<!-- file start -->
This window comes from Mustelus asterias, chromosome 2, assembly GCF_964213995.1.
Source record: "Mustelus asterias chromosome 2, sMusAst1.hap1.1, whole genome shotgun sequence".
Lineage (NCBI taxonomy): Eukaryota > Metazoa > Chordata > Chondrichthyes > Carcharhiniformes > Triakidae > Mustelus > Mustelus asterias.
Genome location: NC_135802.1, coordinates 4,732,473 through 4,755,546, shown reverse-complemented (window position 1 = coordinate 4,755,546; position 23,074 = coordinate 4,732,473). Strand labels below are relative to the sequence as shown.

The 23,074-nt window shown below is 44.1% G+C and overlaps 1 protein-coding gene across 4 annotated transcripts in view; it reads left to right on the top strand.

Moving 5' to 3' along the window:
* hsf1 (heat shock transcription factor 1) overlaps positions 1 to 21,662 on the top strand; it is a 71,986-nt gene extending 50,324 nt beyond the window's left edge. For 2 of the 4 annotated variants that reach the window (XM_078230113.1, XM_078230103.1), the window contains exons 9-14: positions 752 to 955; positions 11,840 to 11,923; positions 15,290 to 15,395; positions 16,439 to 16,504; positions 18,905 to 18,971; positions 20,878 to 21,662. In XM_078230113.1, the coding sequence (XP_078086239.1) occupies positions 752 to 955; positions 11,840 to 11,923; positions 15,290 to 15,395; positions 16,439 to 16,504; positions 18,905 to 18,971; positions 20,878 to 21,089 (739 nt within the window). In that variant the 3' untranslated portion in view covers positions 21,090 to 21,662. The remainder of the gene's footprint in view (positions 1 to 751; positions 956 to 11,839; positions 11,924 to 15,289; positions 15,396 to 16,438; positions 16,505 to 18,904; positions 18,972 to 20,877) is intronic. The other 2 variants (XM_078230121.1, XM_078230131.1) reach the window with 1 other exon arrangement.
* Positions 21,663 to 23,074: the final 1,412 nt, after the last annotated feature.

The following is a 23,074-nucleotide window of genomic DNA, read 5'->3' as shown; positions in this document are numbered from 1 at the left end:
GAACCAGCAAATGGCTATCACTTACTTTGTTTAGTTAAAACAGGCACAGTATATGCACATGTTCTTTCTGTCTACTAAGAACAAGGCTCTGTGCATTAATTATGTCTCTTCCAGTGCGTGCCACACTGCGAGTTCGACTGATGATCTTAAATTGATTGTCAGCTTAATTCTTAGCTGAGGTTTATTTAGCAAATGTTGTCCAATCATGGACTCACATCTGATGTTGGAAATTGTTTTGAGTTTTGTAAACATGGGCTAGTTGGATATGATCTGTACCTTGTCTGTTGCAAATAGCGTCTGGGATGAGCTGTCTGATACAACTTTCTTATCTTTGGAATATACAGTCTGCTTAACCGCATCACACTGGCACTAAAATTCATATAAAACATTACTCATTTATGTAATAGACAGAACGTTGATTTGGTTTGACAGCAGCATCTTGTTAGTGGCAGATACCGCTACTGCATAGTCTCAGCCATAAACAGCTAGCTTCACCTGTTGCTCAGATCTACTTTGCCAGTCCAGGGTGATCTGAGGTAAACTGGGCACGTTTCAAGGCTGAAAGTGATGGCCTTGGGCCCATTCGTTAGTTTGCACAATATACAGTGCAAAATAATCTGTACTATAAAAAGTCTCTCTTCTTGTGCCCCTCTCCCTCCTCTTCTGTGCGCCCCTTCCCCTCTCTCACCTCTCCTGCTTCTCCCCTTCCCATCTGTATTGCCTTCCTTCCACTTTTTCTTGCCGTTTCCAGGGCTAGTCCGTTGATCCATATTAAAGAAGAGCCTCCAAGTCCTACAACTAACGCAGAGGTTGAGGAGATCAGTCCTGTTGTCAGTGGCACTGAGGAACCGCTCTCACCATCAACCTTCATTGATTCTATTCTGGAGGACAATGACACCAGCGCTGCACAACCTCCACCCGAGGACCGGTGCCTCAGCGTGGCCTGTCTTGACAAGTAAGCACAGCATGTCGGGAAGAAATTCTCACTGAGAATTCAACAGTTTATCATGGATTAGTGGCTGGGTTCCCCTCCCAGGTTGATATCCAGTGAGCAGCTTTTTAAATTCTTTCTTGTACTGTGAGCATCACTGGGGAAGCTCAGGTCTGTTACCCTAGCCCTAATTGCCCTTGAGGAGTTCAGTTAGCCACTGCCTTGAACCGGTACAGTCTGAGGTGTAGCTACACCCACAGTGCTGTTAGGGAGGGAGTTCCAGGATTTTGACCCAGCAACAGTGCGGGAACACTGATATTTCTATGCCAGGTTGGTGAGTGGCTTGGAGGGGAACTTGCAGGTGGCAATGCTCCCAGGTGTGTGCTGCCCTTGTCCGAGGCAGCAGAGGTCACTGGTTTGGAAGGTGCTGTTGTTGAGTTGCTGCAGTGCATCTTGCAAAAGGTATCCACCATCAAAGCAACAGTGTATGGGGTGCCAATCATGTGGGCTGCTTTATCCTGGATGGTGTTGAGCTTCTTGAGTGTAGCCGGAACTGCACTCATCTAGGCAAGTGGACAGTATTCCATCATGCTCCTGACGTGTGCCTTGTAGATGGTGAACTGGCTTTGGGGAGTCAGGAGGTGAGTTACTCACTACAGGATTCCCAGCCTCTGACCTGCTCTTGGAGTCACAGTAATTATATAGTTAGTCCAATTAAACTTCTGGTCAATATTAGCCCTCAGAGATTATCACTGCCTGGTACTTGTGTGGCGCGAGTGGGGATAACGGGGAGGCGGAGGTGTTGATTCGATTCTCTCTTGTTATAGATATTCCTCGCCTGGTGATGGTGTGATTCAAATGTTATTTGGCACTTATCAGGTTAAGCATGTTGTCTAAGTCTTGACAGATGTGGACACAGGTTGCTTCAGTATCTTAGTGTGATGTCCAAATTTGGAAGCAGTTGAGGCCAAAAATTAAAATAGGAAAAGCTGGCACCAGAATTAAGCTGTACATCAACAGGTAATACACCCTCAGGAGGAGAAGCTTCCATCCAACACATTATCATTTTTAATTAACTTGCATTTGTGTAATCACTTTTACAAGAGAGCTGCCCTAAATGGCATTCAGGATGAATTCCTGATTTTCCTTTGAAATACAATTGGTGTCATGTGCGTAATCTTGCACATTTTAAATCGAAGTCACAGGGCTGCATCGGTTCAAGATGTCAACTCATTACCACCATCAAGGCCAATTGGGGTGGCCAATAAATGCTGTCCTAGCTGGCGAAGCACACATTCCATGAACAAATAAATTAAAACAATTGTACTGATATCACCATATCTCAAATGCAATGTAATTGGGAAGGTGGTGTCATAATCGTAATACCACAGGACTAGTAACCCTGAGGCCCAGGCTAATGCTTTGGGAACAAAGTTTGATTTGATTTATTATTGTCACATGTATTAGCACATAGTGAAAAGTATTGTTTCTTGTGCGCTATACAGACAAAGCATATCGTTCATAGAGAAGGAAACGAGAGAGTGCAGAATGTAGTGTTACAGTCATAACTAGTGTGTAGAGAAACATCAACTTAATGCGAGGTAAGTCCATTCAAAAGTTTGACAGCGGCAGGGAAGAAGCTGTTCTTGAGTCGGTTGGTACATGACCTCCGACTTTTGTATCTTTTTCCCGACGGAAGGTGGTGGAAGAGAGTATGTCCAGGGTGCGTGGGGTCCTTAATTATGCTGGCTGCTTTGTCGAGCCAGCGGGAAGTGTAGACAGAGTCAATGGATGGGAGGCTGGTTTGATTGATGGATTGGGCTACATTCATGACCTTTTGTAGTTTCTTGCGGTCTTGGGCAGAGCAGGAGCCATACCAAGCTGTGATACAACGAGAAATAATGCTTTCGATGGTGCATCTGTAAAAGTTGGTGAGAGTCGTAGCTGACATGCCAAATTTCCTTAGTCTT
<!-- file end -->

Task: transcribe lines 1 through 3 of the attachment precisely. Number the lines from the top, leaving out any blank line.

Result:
This window comes from Mustelus asterias, chromosome 2, assembly GCF_964213995.1.
Source record: "Mustelus asterias chromosome 2, sMusAst1.hap1.1, whole genome shotgun sequence".
Lineage (NCBI taxonomy): Eukaryota > Metazoa > Chordata > Chondrichthyes > Carcharhiniformes > Triakidae > Mustelus > Mustelus asterias.